Study: Asymptomatic COVID-19 patients may be contagious for less time than those with symptoms

Study: Asymptomatic COVID-19 patients may be contagious for less time than those with symptoms

A study of dozens of COVID-19 patients in China found that 42 percent showed no symptoms of the disease but were contagious for shorter periods of time than symptomatic patients.

The study of 78 patients published in the Journal of the American Medical Association (JAMA) found COVID-19 patients who did not show symptoms of the disease were more likely to be younger and female; it also showed that symptomatic patients shed the virus for a median of 19 days, while patients with no symptoms shed the virus for a median of eight days.

“Although patients who were asymptomatic experienced less harm to themselves, they may have been unaware of their disease and therefore not isolated themselves or sought treatment, or they may have been overlooked by health care workers and thus unknowingly transmitted the virus to others,” wrote researchers at Wuhan University in China, where the outbreak was first discovered.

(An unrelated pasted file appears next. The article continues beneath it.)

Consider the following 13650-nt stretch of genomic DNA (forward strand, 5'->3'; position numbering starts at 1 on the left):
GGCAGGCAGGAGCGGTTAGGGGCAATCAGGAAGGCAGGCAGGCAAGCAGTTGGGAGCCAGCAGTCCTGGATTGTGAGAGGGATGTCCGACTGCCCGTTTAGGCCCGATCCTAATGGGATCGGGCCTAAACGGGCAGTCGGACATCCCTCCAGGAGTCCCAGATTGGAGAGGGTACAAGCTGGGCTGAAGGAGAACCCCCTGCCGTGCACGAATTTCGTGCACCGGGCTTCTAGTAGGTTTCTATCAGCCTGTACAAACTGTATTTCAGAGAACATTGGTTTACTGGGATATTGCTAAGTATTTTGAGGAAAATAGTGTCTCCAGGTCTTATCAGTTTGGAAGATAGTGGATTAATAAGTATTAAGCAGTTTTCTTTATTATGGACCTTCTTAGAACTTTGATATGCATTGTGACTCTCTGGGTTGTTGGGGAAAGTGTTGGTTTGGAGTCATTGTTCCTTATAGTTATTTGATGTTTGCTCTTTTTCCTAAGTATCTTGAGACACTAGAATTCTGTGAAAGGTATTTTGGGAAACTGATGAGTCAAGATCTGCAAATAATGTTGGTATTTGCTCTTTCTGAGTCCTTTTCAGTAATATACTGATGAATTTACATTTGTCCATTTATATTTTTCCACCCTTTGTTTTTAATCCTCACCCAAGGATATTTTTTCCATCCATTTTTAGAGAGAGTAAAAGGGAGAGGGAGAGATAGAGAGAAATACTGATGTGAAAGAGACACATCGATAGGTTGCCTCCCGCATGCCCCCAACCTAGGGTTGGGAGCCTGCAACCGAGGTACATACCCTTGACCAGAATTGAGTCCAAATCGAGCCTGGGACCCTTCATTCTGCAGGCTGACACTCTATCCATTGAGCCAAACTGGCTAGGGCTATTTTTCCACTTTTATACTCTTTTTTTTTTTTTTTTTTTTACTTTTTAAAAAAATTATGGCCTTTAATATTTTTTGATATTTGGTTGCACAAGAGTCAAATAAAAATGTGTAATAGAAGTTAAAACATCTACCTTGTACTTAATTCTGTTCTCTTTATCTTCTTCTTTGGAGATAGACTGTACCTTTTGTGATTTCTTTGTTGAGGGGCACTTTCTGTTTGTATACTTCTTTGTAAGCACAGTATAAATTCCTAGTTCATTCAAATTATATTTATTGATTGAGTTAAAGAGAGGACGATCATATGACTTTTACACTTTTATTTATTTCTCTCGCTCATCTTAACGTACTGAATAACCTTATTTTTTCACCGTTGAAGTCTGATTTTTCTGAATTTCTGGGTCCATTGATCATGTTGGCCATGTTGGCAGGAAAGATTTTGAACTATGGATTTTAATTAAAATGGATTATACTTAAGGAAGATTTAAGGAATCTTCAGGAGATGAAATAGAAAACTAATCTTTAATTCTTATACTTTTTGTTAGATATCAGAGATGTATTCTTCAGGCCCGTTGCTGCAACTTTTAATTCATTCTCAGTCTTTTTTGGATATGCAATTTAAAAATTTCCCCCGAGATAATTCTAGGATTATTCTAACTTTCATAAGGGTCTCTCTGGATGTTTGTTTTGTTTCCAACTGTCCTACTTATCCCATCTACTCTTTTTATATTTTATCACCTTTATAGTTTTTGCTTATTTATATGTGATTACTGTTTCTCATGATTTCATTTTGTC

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The authors wrote that identifying and isolating asymptomatic coronavirus patients as early as possible is "critical to control the transmission of COVID-19."

“Close contacts of patients with COVID-19 should be closely monitored to avoid secondary transmission,” the authors wrote.

In China, close contacts of confirmed COVID-19 cases are screened for the infection since many people may not show symptoms but can still be contagious.

In the U.S., the spread of the virus by people not experiencing symptoms has challenged the COVID-19 response.

It is still not clear how many people have the virus but aren’t showing symptoms, which is why the Centers for Disease Control and Prevention (CDC) recommends face coverings be worn in public when it is not possible to stay at least six feet away from others.